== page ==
LA PINE — A detailed spreadsheet tracks Roger Mangrum’s camping trips since 2012. Name a state or national park in the western United States, and the 68-year-old Portland resident has likely parked his Streamline trailer there and set up camp.

By his count, Mangrum has set up 250 campsites and traveled 43,393 miles to 62 state parks and 30 national parks.

“We love getting around Oregon,” Mangrum said. “Up the coast, to the desert — and it is just great camping in the trailer. We love the freedom, from oceans to rivers to deserts.”

Monday marked Mangrum and his wife’s 1,000th day of camping in their trailer since 2012. The spot of their milestone is a park they visit at least once per year — La Pine State Park.

“It is all about the change,” Mangrum said. “I like the city life; it is good for retirement — the culture, the entertainment, the theater, food, trails — but I don’t miss that when I’m out here. I get the peace, the quiet and the tranquility of the environment of whatever it might be. It is a good getaway, and everyone needs to get away.”

Just shy of 30 miles south of Bend off U.S. Highway 97, the state park has 148 campsites in three different loops consisting of 82 full hookups, 47 electric sites, five cabins and five deluxe cabins (closed due to COVID-19). All three loops have their own flush toilets and hot showers. The park is open and taking reservations.

A stroll through the park will reveal that nearly all the sites are occupied by campers or have a “Reserved” sign waiting to be filled. Oftentimes, in Mangrum’s experience, securing a campsite has to happen months in advance and, in some cases, a year in advance.

“You have to get busy (reserving spots),” Mangrum said. “As you can imagine, all of the snowbirds, rainbirds, Canadians, anybody who is heading south where it is warm. When we plan a three-month trip, we book everything to make sure we can get in.”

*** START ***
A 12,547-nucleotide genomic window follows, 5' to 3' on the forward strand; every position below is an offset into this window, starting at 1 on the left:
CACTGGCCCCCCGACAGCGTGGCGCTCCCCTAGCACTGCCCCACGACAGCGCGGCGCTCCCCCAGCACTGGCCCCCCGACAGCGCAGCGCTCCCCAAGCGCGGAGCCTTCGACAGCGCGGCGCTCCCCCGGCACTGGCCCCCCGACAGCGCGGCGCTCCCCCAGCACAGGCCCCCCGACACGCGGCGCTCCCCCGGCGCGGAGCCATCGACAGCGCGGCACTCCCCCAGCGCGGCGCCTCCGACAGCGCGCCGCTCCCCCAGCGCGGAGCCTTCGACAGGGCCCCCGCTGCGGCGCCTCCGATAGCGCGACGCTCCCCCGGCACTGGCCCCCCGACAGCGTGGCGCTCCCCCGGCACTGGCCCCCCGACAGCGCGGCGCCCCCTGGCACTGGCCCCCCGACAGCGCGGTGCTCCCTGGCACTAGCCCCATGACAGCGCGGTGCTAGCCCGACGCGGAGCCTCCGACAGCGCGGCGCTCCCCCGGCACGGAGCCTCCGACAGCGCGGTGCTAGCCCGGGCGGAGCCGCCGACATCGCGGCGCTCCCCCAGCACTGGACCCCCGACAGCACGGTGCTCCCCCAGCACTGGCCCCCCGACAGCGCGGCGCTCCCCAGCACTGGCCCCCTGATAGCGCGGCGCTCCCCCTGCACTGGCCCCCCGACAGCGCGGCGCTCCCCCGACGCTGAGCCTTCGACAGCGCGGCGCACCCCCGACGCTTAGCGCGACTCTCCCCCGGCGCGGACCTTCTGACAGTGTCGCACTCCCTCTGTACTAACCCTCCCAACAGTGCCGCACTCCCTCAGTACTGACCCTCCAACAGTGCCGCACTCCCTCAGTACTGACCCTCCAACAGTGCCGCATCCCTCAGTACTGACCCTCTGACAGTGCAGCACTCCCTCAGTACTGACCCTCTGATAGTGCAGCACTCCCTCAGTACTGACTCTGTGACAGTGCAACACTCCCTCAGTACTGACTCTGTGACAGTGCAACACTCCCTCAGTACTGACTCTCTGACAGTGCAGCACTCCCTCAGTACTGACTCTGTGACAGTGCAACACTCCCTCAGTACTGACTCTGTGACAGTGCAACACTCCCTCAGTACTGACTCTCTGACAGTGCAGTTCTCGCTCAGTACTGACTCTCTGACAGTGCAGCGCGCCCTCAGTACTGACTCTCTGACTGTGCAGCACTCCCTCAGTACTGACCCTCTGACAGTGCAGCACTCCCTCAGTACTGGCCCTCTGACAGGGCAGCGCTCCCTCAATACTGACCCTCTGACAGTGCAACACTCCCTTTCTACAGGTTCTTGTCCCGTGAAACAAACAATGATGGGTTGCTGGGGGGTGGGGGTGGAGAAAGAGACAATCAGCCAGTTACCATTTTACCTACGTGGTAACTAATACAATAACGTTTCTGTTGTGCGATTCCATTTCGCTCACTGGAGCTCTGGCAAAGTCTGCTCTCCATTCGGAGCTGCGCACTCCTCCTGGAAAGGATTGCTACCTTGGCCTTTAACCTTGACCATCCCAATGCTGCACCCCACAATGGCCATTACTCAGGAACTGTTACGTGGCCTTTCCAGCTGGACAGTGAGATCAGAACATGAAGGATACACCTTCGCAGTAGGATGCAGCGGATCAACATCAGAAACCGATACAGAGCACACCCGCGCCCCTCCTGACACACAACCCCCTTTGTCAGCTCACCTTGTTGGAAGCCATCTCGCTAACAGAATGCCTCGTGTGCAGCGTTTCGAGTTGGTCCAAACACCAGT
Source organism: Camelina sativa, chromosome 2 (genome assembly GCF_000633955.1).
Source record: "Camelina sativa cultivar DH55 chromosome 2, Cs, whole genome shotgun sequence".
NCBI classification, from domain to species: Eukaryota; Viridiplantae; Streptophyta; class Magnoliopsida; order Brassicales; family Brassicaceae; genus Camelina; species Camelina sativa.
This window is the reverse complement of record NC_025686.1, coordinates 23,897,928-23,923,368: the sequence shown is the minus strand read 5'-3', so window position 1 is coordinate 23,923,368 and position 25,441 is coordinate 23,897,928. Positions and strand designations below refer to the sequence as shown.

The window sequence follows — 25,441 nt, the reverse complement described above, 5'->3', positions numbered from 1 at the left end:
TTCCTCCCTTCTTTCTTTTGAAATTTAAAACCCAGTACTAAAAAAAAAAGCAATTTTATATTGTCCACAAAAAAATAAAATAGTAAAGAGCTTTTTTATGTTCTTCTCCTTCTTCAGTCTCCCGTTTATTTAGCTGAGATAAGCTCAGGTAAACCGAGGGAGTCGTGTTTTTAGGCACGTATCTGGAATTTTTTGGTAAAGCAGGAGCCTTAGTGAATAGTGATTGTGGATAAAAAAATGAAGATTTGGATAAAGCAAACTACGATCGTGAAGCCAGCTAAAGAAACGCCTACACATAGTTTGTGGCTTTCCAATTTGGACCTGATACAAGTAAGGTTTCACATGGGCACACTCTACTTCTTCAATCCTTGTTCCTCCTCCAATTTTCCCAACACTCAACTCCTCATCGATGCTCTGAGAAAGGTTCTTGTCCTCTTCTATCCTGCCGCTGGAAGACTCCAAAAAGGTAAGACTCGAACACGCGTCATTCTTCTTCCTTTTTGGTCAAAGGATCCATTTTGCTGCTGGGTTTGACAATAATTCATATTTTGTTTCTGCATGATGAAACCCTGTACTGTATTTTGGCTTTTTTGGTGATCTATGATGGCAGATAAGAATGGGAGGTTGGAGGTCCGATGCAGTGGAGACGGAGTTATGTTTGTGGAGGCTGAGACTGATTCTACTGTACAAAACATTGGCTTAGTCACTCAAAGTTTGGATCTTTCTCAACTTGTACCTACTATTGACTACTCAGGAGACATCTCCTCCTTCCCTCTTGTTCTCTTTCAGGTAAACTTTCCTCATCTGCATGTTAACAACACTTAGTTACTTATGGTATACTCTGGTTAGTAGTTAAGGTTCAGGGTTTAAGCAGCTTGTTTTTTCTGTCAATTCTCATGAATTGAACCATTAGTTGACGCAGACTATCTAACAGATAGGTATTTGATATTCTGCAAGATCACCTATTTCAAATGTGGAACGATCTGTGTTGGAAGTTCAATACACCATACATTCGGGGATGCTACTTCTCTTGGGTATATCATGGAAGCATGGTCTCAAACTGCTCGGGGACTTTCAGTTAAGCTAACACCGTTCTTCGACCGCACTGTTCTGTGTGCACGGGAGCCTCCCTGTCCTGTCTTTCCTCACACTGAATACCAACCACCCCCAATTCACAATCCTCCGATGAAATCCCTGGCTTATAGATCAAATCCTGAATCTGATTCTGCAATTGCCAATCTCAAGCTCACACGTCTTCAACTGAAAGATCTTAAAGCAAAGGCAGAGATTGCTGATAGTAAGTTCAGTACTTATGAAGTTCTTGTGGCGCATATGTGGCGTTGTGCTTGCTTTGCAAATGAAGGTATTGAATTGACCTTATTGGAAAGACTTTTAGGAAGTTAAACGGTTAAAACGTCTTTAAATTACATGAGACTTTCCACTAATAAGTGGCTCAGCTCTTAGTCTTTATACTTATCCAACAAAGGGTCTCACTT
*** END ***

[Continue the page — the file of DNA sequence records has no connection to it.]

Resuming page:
The draw to La Pine State Park is similar to what visitors enjoy about Central Oregon — slew of outdoor activities within a small area.

All three camping loops are a short walk from the Deschutes River where rafting, floating and paddleboarding are common water activities. There are three mountain biking trails — Deschutes River Loop, Cougar Woods, McGregor Loop — within the state park. Plus, there are enough hiking trails to explore during the visit to the area with Tumalo, Smith Rock and Jasper Point state parks, all within 50 miles of La Pine.

“The beauty of this park is that you get an amazing river view as you traverse through the pines,” Mangrum said. “You have the Fall River trail and the Deschutes River where people are rafting and recreating. … I spend a lot of time looking for places to mountain bike when I am traveling to take a few pounds off the gut and add a little more IPA in the evening.”

Camping has brought Mangrum not only a yearlong activity during retirement but also a way to reconnect and find gratitude for what the outdoors has to offer.

“I’m all about visiting national wonders where we live, and I think everybody has the ability in them to become a person who can get connected with the wilderness for the benefit of saving the wilderness. Until you get out in it, you don’t appreciate it as much. Once you get out there, you appreciate so much more.”

Reporter: 541-383-0307,

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